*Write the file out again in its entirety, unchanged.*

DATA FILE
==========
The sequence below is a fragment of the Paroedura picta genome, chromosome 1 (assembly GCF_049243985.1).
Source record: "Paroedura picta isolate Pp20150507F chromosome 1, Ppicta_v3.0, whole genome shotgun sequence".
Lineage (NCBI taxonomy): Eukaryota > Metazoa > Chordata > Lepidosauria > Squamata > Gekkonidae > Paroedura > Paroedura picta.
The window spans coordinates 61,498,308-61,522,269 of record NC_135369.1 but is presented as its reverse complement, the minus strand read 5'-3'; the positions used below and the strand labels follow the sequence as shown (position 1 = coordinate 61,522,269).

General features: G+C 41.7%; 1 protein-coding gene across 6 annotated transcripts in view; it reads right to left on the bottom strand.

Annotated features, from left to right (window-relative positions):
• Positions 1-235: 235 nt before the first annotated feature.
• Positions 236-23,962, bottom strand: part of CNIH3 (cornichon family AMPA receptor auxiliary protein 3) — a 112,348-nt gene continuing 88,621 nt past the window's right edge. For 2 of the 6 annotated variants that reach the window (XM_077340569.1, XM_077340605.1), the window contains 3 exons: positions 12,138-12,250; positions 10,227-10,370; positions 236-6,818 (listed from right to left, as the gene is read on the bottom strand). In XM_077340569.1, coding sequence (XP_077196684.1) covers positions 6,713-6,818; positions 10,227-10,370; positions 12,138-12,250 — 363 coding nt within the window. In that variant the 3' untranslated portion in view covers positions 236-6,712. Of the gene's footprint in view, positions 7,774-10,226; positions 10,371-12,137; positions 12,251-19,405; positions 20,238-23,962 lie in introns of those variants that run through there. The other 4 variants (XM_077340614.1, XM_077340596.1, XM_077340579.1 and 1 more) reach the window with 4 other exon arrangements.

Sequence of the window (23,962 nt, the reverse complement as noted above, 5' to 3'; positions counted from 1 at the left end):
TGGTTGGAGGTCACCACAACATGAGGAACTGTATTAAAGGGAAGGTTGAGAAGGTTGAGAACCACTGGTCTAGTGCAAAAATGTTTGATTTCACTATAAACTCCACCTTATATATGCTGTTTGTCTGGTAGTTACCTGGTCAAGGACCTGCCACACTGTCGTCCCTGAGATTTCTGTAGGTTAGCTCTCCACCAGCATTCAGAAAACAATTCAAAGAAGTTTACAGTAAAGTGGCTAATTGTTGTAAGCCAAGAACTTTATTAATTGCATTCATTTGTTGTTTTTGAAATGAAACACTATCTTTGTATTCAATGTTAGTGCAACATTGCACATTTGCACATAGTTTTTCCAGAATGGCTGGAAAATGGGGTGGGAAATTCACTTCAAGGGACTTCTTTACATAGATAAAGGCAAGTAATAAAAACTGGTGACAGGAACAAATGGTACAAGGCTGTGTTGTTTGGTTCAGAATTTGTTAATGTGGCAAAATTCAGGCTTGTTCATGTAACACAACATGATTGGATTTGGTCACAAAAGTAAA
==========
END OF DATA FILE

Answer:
The sequence below is a fragment of the Paroedura picta genome, chromosome 1 (assembly GCF_049243985.1).
Source record: "Paroedura picta isolate Pp20150507F chromosome 1, Ppicta_v3.0, whole genome shotgun sequence".
Lineage (NCBI taxonomy): Eukaryota > Metazoa > Chordata > Lepidosauria > Squamata > Gekkonidae > Paroedura > Paroedura picta.
The window spans coordinates 61,498,308-61,522,269 of record NC_135369.1 but is presented as its reverse complement, the minus strand read 5'-3'; the positions used below and the strand labels follow the sequence as shown (position 1 = coordinate 61,522,269).

General features: G+C 41.7%; 1 protein-coding gene across 6 annotated transcripts in view; it reads right to left on the bottom strand.

Annotated features, from left to right (window-relative positions):
• Positions 1-235: 235 nt before the first annotated feature.
• Positions 236-23,962, bottom strand: part of CNIH3 (cornichon family AMPA receptor auxiliary protein 3) — a 112,348-nt gene continuing 88,621 nt past the window's right edge. For 2 of the 6 annotated variants that reach the window (XM_077340569.1, XM_077340605.1), the window contains 3 exons: positions 12,138-12,250; positions 10,227-10,370; positions 236-6,818 (listed from right to left, as the gene is read on the bottom strand). In XM_077340569.1, coding sequence (XP_077196684.1) covers positions 6,713-6,818; positions 10,227-10,370; positions 12,138-12,250 — 363 coding nt within the window. In that variant the 3' untranslated portion in view covers positions 236-6,712. Of the gene's footprint in view, positions 7,774-10,226; positions 10,371-12,137; positions 12,251-19,405; positions 20,238-23,962 lie in introns of those variants that run through there. The other 4 variants (XM_077340614.1, XM_077340596.1, XM_077340579.1 and 1 more) reach the window with 4 other exon arrangements.

Sequence of the window (23,962 nt, the reverse complement as noted above, 5' to 3'; positions counted from 1 at the left end):
TGGTTGGAGGTCACCACAACATGAGGAACTGTATTAAAGGGAAGGTTGAGAAGGTTGAGAACCACTGGTCTAGTGCAAAAATGTTTGATTTCACTATAAACTCCACCTTATATATGCTGTTTGTCTGGTAGTTACCTGGTCAAGGACCTGCCACACTGTCGTCCCTGAGATTTCTGTAGGTTAGCTCTCCACCAGCATTCAGAAAACAATTCAAAGAAGTTTACAGTAAAGTGGCTAATTGTTGTAAGCCAAGAACTTTATTAATTGCATTCATTTGTTGTTTTTGAAATGAAACACTATCTTTGTATTCAATGTTAGTGCAACATTGCACATTTGCACATAGTTTTTCCAGAATGGCTGGAAAATGGGGTGGGAAATTCACTTCAAGGGACTTCTTTACATAGATAAAGGCAAGTAATAAAAACTGGTGACAGGAACAAATGGTACAAGGCTGTGTTGTTTGGTTCAGAATTTGTTAATGTGGCAAAATTCAGGCTTGTTCATGTAACACAACATGATTGGATTTGGTCACAAAAGTAAA